The formation, development and evolution of neo-confucianism — with a focus on the doctrine of “stilling the nature” in the song period

Frontiers of Philosophy in China 4 (3):322-342 (2009)
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Abstract

The formation of the discourse of Neo-Confucianism 1 in the Song period was a result of the interactions between many social and cultural trends. In the development of the Neo-Confucian discourse, the Cheng brothers (Cheng Hao and Cheng Yi) played key roles with their charismatic thoughts and impelling personalities, while Zhu Xi pushed Neo-Confucian thought and discourse to a pinnacle with his broad knowledge and precise reasoning. In the warm discussions and debates between different schools and thoughts, the Neo-Confucian discourse proceeded towards completion and perfection, and evolved as contemporary topics and thinking modes changed. The essay argues that “ ding xing 定性 (stilling the nature)” was an important Neo-Confucian topic during the Song period. The doctrine of “stilling the nature” involves much central Neo-Confucian discourse such as the definition of xing 性 (human nature), the interior and exterior aspects of human nature, nature and qing 情 (feelings, sentiments), nature and xin 心 (mind, heart), nature and ren 仁 (benevolence, humanity, humaneness) and yi 义 (righteousness), nature and shi 事 (affair) or wu 物 (thing, object), the practice of preservation and cultivation, etc. Therefore, an examination of the formation, development and evolution of Neo-Confucianism is of great importance to the study of its early history.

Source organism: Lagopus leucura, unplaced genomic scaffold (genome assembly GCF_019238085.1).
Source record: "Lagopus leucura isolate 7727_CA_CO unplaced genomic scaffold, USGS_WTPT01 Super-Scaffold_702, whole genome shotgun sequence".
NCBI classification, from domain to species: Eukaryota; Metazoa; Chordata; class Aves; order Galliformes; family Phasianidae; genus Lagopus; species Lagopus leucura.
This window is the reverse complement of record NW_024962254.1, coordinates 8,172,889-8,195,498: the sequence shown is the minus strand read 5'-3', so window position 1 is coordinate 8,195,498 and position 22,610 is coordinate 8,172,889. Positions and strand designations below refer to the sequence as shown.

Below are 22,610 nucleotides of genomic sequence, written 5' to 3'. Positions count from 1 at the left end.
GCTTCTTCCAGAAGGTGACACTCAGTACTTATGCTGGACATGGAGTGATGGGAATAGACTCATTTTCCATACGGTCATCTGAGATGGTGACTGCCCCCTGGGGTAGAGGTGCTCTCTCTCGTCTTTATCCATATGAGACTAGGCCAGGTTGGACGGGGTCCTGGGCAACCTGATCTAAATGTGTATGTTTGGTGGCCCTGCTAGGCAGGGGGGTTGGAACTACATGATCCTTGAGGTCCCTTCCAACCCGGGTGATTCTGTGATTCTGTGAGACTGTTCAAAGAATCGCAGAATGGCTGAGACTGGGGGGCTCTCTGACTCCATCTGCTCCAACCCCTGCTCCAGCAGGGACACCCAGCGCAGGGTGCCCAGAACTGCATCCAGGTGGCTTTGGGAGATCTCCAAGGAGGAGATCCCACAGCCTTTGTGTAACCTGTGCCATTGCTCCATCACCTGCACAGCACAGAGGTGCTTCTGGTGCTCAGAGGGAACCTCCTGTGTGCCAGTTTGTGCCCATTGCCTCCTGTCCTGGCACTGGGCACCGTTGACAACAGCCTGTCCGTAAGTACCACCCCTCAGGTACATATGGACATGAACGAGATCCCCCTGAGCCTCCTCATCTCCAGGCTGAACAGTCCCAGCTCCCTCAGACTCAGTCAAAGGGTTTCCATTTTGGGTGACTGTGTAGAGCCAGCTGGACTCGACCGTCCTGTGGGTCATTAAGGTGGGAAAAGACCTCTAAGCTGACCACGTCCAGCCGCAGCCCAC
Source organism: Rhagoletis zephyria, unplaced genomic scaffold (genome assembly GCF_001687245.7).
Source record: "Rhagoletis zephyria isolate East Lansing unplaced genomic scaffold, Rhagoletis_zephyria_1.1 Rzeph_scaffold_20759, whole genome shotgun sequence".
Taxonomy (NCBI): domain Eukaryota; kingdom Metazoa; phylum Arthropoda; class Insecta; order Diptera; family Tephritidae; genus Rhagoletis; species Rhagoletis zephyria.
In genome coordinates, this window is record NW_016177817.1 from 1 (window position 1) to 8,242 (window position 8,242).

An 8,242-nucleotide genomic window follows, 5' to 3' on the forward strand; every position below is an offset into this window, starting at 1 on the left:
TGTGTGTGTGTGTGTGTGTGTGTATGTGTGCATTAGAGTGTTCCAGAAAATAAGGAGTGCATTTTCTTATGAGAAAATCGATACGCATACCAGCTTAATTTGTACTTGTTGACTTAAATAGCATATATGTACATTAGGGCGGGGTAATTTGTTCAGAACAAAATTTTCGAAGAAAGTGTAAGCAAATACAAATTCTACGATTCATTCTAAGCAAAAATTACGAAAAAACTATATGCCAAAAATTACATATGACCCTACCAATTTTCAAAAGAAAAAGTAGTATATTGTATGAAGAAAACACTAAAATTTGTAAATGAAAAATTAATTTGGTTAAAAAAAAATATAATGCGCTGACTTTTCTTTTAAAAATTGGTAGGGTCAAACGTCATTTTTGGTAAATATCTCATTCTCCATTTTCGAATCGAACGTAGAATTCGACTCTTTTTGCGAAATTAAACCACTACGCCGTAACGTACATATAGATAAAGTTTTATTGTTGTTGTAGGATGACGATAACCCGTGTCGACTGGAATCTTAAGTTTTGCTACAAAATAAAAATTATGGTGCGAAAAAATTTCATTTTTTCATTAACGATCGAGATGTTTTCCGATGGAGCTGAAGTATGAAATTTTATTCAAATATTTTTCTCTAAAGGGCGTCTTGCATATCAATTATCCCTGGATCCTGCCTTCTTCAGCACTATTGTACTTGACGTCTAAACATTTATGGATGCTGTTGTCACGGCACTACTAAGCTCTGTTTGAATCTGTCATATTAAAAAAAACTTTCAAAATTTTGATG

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Renqiu Zhu
Xiamen University

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References found in this work

A source book in Chinese philosophy.Wing-Tsit Chan - 1963 - Princeton, N.J.,: Princeton University Press. Edited by Wing-Tsit Chan.
Song Ming li xue.Lai Chen - 1991 - Shanghai Shi: Hua dong shi fan da xue chu ban she.
Liang zhi xue de zhuan zhe: Nie Shuangjiang yu Luo Nian'an si xiang zhi yan jiu.Yuehui Lin - 2005 - Taibei Shi: Guo li Taiwan dai xue chu ban zhong xin.

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